So since we’re all gonna die andwe have no idea how long we have to do the things we want to do in ourlives, it’d be nice to have a path that would allow us to be happywhile we work. Presto, here‘sLama Marut on what he calls “The Six Perfectionizers,” traditionally”The Six Perfections” or “The Six Paramitas,” which he says can help usto be happy–because what’s not going to work is the usual.

“The way to happiness, the way to the absence of pain, is to trysomething different… Rather than get another boat or get anotherrelationship or go to Ecuador on some other lonely planet country, trythis for happiness… try the Six Perfections.”

Asthey are generally described, the Six Paramitas are generosity,discipline (also described as virtue, morality, or ethics), patience,endeavor (or effort), meditative concentration, and widsom. Listen tothe podcast for a brief description of each of these:
He begins by talking about dana, or generosity, and how it brings us happiness:

“Theseare perfectionizers, They’re making you perfect by training yourself tothink about someone other than yourself… which is the secret of yourown happiness. The secret of your own happiness is to stop worryingabout your own happiness all the time and start worrying about thehappiness of someone else.”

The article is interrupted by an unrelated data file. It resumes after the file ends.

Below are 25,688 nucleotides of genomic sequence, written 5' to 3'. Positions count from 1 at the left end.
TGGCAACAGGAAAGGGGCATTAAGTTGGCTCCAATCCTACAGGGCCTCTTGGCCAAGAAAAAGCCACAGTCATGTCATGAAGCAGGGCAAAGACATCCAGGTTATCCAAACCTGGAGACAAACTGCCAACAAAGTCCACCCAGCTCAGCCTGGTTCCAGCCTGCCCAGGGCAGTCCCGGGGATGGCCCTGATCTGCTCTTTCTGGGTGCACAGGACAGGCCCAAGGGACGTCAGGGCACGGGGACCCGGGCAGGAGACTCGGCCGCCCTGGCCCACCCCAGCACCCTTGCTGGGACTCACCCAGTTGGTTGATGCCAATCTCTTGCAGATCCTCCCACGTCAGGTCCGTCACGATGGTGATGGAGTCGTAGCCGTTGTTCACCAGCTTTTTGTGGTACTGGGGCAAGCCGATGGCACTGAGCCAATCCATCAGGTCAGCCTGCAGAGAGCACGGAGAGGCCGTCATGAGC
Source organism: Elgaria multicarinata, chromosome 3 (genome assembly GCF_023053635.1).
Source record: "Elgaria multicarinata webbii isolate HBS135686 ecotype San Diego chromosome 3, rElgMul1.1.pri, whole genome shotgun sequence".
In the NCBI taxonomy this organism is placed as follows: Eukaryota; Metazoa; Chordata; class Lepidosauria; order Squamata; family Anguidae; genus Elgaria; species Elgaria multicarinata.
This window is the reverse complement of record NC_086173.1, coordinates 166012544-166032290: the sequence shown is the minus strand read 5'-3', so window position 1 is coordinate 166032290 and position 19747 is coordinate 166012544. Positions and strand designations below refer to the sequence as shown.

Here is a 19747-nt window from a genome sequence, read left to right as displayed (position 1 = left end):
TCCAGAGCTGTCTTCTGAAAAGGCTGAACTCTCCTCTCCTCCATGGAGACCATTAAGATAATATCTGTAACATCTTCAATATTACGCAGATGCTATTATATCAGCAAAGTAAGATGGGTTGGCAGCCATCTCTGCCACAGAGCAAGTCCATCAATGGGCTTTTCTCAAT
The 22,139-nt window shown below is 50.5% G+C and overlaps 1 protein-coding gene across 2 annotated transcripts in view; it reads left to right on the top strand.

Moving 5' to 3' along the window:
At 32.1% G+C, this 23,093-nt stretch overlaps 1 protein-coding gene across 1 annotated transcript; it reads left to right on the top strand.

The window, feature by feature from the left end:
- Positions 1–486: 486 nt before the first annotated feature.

Marut points out that all ourpresent happiness comes from happiness we’ve created for others in thepast; it’s the essence of karma.

So how might this look in the workplace? Geshe Michael Roach (in The Diamond Cutter)offers that there are direct correlations in business and in life,based on the karma we have created. When “company finances areunstable,” he says, “be more willing to share your profits with thosewho have helped you produce them, and be very strict about never makinga single penny through any improper action.” And when we’re faced withhigh rents, and difficulty finding real estate to expand our business,he says, “make sure you help others find places to stay when they needthem.”

This might seem like an oversimplification, and toGeshe Michael’s credit, he explains how this works in our minds ingreat detail, in a way that makes it make sense.

But thinkabout generosity for a second, and how you’ve seen it work in your ownlife and business. When someone has done something for you that appearsgenerous on the surface, but you ultimately know is motivated by adesire for reciprocity, does that feel good to you? Compare that, forexample, to someone who’s selfless, who’s helping you because they wantyou to be happy.

The genuine desire to make a difference forothers–your boss, your fellow employees, your customers–is anincredibly powerful way to have your career work for you.  Here’s Shantideva on the topic:

“Allthose who are unhappy in the world are so as a result of their desirefor their own happiness. All those who are happy in the world are so asa result of their desire for the happiness of others.”

I’ll be back to take a deeper look at generosity and how it (and the other five Perfections) can help you stop working for the weekend.  In the meantime, please let me know where you’ve seen the Six Perfections work for you in your career.